Activator.getGLView().updateView();
        }
    }
}

The interesting part of this first line, where we call the Activator to the list of the ClassInfo we obtained at startup. We then set this as the input to the simple LabelProvider we create. The LabelProvider just fetches the label from the current ClassInfo object to display in the dialog. Then when the user selects an item and presses OK, we get back a reference to that ClassInfo object. We call back to the Activator to set the classname for that object as the current scene and tell the view to update itself. It then destroys the current view and creates a new one:

public void updateView()
{
    if (!sceneName.equals(Activator.getSceneName()))
    {
        sceneName = Activator.getSceneName();
        this.scene.dispose();
        this.scene = Activator.constructScene(sceneName, composite, glFrame);
        // we need to explicitly request the focus or we never get it
        this.glFrame.requestFocus();
    }

    this.scene.render();
}

We just call constructScene() again, passing the new scene-name, container and frame. Note the comment at the end - if you don't explicitly request that the frame be given the focus it never gets it.

Interactivity

Now that we have a functioning base class and a simple example, let's explore how we can interact with the examples. First off, we have a 3D scene so it would be great if we could see it from any angle we choose, We achieve this with the "Scene Grip" (written originally by Bo Majewsky and ported to JOGL, modified somewhat and extended by me).

The Scene Grip

The scene grip basically handles the mouse movements and keyboard entries and translates those to changes to the translation and rotation of the scene. The mouse events are captured by implementing the MouseListener and MouseMovementListeners of AWT. We have to use AWT because that is the frame that hosts the GLCanvas.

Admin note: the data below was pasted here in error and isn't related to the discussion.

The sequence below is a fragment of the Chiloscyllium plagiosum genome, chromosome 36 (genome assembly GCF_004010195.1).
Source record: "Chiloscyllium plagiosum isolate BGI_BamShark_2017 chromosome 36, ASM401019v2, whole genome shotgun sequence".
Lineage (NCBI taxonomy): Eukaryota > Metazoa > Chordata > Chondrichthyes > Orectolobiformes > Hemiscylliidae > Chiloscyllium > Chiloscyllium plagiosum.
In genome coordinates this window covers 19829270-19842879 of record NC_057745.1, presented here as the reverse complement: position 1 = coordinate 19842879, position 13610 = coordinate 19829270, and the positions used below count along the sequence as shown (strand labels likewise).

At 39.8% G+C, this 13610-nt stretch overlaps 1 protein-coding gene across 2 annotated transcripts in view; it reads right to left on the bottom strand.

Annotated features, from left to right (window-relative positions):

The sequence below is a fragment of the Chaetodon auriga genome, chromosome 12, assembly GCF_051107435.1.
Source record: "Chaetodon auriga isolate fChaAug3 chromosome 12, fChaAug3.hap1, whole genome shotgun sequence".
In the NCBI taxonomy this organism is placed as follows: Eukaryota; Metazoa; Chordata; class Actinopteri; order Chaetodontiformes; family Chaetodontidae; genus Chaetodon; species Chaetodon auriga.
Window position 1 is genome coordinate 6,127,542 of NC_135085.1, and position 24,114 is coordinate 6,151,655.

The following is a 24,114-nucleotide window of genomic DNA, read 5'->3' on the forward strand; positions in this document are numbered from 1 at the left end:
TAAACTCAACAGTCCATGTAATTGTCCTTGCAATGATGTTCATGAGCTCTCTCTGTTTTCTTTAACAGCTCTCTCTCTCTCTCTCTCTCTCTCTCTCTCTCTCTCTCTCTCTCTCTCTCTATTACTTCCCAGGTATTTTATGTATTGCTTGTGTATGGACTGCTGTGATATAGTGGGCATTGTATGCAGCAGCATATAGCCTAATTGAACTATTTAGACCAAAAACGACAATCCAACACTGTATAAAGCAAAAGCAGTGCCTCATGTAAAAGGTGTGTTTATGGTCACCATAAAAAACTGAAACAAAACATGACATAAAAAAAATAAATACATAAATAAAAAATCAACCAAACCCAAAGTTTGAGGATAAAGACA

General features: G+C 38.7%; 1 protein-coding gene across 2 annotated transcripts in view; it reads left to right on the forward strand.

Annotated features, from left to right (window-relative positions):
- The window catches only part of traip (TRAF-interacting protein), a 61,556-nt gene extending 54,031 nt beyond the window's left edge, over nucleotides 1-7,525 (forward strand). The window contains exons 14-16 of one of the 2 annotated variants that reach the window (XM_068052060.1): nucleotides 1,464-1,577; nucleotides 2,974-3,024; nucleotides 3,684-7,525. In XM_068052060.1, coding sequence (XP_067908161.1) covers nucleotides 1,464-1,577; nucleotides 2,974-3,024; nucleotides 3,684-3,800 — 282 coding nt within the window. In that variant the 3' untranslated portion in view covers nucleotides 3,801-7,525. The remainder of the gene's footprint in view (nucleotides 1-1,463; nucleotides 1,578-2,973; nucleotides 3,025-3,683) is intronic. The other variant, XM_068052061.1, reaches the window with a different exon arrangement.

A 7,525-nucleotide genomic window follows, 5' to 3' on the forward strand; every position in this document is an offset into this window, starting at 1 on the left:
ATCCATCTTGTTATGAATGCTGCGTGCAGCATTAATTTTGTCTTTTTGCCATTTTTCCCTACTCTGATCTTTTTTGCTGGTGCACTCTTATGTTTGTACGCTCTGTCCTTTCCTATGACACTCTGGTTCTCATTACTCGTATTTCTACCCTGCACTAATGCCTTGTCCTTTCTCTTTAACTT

With the left mouse button pressed, the movements are used to adjust the X and Y offsets. If the right mouse button is pressed while dragging, the movements control the X and Y rotation of the scene. There is presently no way to control the Z offset or rotation with the mouse.

IMPORTANT: JOGL is effectively single-threaded so the GLCanvas can only be updated from its own thread - not the UI (keyboard and mouse) thread. So once inputs are captured, updates to the view can only be triggered by calling the render() method on the GLCanvas, which in turn calls the display method from within the GLCanvas thread.

Handling Mouse and Keyboard Events

The scene grip class is also used to trap the key events as well.This is done by implementing the KeyListener interface. The keys allow one to control the geometry via the leyboard. The mappings are as follows:

Key Unmodified Ctrl Pressed
Right Arrow
+X Shift
+X rotation
Left Arrow
-X Shift
-X rotation
Up Arrow
+Y shift
+Y rotation
Down Arrow
-Y Shift
-Y rotation
Page Up
+Z Shift
+Z rotation
Page Down
-Z shift
-Z rotation

Note that before actually handling a key event, the keyboard handler calls a method on the GLScene class, handleKeyEvent(). By default, this does nothing and returns false. But any of the example classes derived from GLScene can override this and handle any and all key events. If the handleKeyEvent method returns true, the keyhandler in SceneGrip will just force an update of the scene and return.